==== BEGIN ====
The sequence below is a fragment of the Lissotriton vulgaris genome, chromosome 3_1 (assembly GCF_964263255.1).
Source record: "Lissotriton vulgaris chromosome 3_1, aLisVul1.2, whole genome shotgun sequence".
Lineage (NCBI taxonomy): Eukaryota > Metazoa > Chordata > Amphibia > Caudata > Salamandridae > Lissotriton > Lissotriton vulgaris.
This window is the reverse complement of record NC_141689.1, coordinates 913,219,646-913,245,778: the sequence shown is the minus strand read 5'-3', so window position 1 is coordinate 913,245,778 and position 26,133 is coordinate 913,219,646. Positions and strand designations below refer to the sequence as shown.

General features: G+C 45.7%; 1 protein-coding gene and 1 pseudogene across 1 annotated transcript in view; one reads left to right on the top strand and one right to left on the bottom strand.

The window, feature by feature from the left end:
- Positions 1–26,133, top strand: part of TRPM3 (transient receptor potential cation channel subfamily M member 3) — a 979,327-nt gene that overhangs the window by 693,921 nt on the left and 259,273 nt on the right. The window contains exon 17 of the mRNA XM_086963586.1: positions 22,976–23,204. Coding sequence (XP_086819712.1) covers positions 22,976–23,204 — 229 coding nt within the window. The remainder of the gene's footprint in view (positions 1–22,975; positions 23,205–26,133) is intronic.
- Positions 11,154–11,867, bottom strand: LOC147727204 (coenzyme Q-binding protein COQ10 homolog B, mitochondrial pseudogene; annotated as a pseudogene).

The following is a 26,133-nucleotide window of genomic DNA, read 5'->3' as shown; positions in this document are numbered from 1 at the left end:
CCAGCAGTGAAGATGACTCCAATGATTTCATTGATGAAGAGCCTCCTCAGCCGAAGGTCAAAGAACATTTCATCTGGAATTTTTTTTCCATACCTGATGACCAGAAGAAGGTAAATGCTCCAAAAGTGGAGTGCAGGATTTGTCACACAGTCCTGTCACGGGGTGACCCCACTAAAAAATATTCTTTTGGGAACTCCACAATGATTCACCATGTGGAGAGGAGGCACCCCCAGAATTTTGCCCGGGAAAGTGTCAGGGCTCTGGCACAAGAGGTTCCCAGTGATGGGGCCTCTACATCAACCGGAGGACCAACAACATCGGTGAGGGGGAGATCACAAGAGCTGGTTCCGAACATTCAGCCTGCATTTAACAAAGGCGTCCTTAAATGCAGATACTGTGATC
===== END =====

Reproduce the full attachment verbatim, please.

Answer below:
The sequence below is a fragment of the Lissotriton vulgaris genome, chromosome 3_1 (assembly GCF_964263255.1).
Source record: "Lissotriton vulgaris chromosome 3_1, aLisVul1.2, whole genome shotgun sequence".
Lineage (NCBI taxonomy): Eukaryota > Metazoa > Chordata > Amphibia > Caudata > Salamandridae > Lissotriton > Lissotriton vulgaris.
This window is the reverse complement of record NC_141689.1, coordinates 913,219,646-913,245,778: the sequence shown is the minus strand read 5'-3', so window position 1 is coordinate 913,245,778 and position 26,133 is coordinate 913,219,646. Positions and strand designations below refer to the sequence as shown.

General features: G+C 45.7%; 1 protein-coding gene and 1 pseudogene across 1 annotated transcript in view; one reads left to right on the top strand and one right to left on the bottom strand.

The window, feature by feature from the left end:
- Positions 1–26,133, top strand: part of TRPM3 (transient receptor potential cation channel subfamily M member 3) — a 979,327-nt gene that overhangs the window by 693,921 nt on the left and 259,273 nt on the right. The window contains exon 17 of the mRNA XM_086963586.1: positions 22,976–23,204. Coding sequence (XP_086819712.1) covers positions 22,976–23,204 — 229 coding nt within the window. The remainder of the gene's footprint in view (positions 1–22,975; positions 23,205–26,133) is intronic.
- Positions 11,154–11,867, bottom strand: LOC147727204 (coenzyme Q-binding protein COQ10 homolog B, mitochondrial pseudogene; annotated as a pseudogene).

The following is a 26,133-nucleotide window of genomic DNA, read 5'->3' as shown; positions in this document are numbered from 1 at the left end:
CCAGCAGTGAAGATGACTCCAATGATTTCATTGATGAAGAGCCTCCTCAGCCGAAGGTCAAAGAACATTTCATCTGGAATTTTTTTTCCATACCTGATGACCAGAAGAAGGTAAATGCTCCAAAAGTGGAGTGCAGGATTTGTCACACAGTCCTGTCACGGGGTGACCCCACTAAAAAATATTCTTTTGGGAACTCCACAATGATTCACCATGTGGAGAGGAGGCACCCCCAGAATTTTGCCCGGGAAAGTGTCAGGGCTCTGGCACAAGAGGTTCCCAGTGATGGGGCCTCTACATCAACCGGAGGACCAACAACATCGGTGAGGGGGAGATCACAAGAGCTGGTTCCGAACATTCAGCCTGCATTTAACAAAGGCGTCCTTAAATGCAGATACTGTGATC